St. Peter School, right here in Geneva, currently serves 27.5 children per classroom. But despite daunting disadvantages like that one, spending $2,000 less per student, no air conditioning, and far lower teacher pay, Catholic school students will outscore their public counterparts by 5 percent in math and science and 13 percent in reading.

Before you blurt, “they don’t have to accept every student,” that ain’t the reason they overcome those obstacles. It has nothing to do with a lack of unions or religious discipline, either. Catholic schools succeed because they set their expectations up front, the biggest of which is that their teachers are not there to raise your children.

Let’s get back to the anecdotes.

As you know, I’m completing my first year of travel soccer coaching, and a full two-thirds of that time consisted solely of dealing with disciplinary issues. Most of the kids are great, but the ones that have no limits at home can take a whole team down.

And not only do those parents refuse to support you, they go ballistic when you try to enforce the rules.

If you hold your ground, they will go to the club, they will confront you, and they will actively undermine your efforts with the other parents. So you end up spending 80 percent of your time on 20 percent of the kids.

Having personally faced this phenomenon, I’ve spoken with principals, teachers, education consultants, counselors and district administrators to get their take on it, and they all say it’s getting worse—much worse.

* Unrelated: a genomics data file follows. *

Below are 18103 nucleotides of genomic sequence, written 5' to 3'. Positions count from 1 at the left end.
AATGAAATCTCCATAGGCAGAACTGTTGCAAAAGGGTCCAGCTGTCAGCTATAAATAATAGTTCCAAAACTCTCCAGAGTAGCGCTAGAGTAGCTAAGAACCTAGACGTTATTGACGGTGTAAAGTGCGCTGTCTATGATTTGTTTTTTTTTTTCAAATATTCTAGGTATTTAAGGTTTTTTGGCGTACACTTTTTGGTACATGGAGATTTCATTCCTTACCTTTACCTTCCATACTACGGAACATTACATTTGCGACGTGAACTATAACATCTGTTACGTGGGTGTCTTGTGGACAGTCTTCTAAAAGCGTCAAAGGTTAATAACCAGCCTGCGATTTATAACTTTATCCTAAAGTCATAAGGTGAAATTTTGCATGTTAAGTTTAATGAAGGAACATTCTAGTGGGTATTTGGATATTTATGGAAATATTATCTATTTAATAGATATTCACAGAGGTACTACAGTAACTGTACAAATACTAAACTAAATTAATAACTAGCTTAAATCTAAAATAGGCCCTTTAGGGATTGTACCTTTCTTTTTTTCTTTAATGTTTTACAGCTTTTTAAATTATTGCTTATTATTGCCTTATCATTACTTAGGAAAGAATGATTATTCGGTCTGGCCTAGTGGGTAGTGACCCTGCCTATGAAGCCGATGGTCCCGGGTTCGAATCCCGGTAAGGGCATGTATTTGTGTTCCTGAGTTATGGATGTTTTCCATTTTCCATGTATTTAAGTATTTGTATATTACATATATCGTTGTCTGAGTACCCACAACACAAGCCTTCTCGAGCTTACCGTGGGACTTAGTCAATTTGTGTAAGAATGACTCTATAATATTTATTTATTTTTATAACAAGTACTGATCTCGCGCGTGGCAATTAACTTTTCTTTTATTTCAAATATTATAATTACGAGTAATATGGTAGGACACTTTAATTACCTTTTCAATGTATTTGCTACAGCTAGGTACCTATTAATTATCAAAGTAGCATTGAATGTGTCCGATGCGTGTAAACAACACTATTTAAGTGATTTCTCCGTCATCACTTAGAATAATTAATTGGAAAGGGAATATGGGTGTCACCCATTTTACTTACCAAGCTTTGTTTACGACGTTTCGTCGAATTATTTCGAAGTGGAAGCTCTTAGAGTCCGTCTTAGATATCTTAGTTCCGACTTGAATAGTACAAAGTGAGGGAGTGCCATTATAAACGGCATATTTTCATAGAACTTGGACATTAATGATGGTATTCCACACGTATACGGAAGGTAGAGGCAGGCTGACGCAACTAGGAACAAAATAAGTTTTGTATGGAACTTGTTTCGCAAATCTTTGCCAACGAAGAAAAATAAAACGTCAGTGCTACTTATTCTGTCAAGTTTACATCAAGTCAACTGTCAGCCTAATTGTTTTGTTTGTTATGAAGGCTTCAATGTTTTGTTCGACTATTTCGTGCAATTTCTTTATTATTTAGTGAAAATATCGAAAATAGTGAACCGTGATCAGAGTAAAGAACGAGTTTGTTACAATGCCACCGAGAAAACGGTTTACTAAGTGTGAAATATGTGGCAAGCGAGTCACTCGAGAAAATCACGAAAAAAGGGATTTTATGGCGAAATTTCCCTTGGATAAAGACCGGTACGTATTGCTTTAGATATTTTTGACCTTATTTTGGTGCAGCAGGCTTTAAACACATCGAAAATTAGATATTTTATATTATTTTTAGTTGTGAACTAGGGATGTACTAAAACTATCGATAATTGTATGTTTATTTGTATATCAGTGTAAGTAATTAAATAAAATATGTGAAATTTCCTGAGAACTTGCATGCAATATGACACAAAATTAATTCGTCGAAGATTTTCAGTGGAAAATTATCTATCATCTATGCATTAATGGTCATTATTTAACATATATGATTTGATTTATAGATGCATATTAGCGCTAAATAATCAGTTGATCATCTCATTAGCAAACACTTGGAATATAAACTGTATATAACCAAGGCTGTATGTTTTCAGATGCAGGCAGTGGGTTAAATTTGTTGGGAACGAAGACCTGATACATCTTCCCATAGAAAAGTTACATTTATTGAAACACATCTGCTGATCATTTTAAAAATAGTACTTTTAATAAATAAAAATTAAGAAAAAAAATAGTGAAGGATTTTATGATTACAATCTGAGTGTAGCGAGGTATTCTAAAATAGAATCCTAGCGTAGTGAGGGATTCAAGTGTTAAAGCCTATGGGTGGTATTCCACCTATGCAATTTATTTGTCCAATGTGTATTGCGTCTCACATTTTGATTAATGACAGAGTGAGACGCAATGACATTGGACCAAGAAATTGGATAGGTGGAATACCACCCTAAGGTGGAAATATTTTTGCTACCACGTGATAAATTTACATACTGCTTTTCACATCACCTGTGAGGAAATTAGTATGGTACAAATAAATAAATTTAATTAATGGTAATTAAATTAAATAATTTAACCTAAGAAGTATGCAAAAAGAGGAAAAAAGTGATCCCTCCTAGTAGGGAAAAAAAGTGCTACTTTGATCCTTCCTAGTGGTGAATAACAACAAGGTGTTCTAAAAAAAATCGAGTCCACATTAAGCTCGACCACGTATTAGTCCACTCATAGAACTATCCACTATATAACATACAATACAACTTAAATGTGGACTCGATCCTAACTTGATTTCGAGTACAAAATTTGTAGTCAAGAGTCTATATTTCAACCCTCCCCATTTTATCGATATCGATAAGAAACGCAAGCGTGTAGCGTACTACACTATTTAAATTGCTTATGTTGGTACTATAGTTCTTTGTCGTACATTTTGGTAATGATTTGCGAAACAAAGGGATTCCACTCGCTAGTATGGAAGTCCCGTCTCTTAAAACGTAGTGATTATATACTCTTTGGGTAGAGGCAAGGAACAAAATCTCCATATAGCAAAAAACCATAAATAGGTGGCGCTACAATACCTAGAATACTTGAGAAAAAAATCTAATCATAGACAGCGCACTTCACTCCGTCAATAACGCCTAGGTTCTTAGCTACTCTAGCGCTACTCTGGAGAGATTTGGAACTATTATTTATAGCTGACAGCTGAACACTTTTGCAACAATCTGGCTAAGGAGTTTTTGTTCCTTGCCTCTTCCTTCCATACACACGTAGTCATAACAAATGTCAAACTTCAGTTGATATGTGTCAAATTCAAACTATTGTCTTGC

If a teacher has to spend half of her day dealing with students and parents who believe that behavior comes without consequences, then yes, the only means of mitigating that entitlement mindset is to drastically reduce class sizes.

But, if we do that, then what we’re really saying is we expect the school system to raise our children and, if that’s the case, then there’s a real cost that comes along with that expectation.

I may not be sure about much, but what I am certain of is, like gas prices, public-school class sizes are going to go up. And that’s fine with me, because I don’t want to have to faint at the sight of my property tax bill, and the answer to a good education doesn’t lie in 15 students per teacher. No! The solution is school administrators who are willing to suffer the slings and arrows that inevitably come when you take two steps back whenever a parents tries to thrust their responsibility on them.

We can no longer allow the least common denominator to dominate the public school process, or that’s exactly where we’re all headed.

Ken S June 06, 2012 at 01:31 PM